Authoritarianism and the Case Against Shipping Alcohol
(And some thoughts on representing advertising as genuine editorial)
Serving a drunk person in a bar or retail establishment is illegal almost everywhere. Serving a drunk person in their own home is illegal nowhere. I want my readers to keep this in mind as I move forward with this brief commentary.
Recently, The Wine & Spirit Wholesalers of America (WSWA) paid the trade magazine Beverage Dynamics to publish a story entitled, “Illegal Alcohol Shipping Has Become a Serious Problem.” Though it doesn’t say so anywhere in the story, I know it’s a paid-for article because the author, Kyle Swartz, is the editor of Beverage Dynamics and knows better than to compromise his integrity by writing a propaganda piece for the Wine & Spirit Wholesalers of America, quote them extensively, and not reach out to any other party for an alternative view without noting somewhere in the article that what’s being written is a paid for. So, I assume Kyle or his designer simply forgot to write “paid advertisement” at the top of their piece.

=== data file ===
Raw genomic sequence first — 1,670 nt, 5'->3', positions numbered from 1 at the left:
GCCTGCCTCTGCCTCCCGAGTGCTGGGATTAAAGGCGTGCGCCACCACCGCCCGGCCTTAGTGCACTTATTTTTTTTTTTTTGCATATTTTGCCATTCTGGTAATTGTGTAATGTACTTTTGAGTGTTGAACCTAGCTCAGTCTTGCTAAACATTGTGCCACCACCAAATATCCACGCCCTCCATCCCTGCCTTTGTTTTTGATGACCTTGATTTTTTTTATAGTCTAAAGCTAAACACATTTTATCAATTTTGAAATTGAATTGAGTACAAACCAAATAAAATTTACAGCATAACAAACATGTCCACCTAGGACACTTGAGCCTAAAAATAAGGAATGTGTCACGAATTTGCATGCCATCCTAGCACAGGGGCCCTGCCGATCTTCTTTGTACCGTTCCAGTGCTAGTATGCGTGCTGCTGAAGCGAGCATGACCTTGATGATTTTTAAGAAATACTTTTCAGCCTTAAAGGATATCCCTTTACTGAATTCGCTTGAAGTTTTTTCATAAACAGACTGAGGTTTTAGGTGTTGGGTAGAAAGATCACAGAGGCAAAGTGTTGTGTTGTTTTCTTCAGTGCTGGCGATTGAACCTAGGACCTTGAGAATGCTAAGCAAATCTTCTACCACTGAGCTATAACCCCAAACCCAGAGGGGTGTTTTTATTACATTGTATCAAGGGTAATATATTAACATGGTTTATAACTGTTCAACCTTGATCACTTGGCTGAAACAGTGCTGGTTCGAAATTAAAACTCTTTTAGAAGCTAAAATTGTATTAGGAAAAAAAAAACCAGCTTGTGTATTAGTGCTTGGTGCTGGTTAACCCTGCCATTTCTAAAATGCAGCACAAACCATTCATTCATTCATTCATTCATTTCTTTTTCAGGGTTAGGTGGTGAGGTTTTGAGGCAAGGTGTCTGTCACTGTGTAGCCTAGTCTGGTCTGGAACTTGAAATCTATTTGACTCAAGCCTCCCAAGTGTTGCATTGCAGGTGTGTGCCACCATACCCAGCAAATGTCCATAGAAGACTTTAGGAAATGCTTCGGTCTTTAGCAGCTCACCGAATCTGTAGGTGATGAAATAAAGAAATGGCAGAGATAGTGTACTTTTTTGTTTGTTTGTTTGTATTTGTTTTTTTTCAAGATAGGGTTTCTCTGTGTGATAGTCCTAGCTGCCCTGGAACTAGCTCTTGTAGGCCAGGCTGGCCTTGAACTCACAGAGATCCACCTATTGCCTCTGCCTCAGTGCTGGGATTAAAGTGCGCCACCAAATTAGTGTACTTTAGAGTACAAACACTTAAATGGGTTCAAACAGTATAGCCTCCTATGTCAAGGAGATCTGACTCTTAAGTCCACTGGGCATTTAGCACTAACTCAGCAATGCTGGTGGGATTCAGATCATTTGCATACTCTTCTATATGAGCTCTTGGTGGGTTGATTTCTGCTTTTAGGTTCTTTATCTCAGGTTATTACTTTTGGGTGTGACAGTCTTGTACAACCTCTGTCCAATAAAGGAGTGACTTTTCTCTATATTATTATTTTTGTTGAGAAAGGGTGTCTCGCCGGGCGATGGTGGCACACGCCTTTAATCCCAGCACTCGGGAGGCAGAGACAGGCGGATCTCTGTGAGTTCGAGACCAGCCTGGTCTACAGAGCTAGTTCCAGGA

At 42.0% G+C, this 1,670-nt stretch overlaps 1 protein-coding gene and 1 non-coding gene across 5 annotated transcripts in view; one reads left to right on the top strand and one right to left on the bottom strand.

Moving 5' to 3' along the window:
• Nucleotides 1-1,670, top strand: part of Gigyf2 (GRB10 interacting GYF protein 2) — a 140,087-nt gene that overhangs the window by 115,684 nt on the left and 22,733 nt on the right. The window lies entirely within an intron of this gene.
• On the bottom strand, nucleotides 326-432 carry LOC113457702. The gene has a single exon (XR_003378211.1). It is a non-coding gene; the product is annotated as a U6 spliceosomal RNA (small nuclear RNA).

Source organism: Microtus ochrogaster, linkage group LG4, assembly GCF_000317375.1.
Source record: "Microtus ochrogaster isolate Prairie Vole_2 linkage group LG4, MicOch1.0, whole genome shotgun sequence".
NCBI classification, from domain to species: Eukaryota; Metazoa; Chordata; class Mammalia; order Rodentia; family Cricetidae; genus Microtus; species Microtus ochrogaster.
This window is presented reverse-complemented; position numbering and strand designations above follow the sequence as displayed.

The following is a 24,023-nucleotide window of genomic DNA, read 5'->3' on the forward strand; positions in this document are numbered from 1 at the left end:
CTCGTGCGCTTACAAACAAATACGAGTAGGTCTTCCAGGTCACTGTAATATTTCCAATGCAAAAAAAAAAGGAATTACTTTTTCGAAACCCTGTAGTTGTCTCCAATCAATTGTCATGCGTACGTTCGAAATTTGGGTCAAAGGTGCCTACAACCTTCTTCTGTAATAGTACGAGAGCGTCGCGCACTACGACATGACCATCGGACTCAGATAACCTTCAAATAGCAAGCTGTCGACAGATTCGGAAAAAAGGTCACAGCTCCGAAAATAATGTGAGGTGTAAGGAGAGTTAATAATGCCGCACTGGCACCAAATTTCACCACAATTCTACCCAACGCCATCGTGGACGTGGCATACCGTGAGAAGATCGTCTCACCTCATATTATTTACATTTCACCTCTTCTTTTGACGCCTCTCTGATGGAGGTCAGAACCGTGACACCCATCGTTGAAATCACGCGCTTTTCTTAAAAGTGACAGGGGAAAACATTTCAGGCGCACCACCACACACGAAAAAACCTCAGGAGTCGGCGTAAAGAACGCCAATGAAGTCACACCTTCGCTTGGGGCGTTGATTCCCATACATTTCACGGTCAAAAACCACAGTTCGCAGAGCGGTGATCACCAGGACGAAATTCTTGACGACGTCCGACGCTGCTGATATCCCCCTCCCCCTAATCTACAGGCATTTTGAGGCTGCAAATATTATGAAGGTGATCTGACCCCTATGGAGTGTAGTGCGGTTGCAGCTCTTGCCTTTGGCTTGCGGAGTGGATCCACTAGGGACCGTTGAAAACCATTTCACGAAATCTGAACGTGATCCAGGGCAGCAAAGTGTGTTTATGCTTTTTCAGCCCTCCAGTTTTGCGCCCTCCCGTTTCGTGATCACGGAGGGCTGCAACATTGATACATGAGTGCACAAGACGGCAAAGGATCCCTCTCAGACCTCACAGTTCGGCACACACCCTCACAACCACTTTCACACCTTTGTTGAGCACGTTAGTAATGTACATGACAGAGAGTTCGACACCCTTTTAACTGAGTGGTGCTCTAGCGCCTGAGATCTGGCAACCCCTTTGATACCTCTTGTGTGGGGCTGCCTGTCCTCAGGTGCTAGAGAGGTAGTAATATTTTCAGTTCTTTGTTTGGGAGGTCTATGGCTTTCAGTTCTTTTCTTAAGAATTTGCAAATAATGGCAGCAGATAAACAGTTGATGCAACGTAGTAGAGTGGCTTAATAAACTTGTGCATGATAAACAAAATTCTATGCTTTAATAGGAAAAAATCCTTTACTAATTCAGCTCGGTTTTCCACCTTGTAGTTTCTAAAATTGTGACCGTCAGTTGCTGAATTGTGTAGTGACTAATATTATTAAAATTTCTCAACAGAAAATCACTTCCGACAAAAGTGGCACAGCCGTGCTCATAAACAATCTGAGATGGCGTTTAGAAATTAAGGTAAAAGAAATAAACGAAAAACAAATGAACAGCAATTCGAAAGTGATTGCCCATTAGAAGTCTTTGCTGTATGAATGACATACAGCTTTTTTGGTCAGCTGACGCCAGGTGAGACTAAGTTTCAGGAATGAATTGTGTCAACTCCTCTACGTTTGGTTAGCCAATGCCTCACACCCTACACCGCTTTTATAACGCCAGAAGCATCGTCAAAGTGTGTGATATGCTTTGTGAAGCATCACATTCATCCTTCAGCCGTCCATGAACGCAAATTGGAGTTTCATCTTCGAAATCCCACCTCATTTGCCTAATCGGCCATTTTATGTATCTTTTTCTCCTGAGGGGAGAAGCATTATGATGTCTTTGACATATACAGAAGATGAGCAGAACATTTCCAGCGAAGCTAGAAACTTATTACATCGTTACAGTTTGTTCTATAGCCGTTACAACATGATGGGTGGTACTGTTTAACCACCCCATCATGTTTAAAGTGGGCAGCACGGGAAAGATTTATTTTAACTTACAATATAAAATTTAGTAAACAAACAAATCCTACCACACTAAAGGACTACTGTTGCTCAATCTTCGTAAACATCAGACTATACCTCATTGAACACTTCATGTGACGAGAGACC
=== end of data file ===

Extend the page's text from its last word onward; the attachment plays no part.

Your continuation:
But that’s not what I was taken by with this piece. In discussing why the direct shipment of alcohol is such a bad thing, Michael Bilello, WSWA senior vice president for communications and marketing, makes the following argument:
“If you’re a licensed retailer, you’re paying rent or own your building, you care about your community and you know your customers by name. You’re not going to sell underage kids alcohol because you know their parents, you know their family and you know they’re underage kids. Think about the…training that bartenders go through. That bartender is held accountable if someone is intoxicated. If someone is intoxicated and stumbles into a retail store, store employees are not going to sell that person product.” But when you have a box sent to a doorstep, someone is not there to ascertain the totality of the situation.”
This is not an argument that direct shipment of alcohol might get into the hands of children. It’s not an argument that taxes won’t be paid on alcohol that is shipped directly to a consumer. Nor is this an argument that what’s being shipped is counterfeit.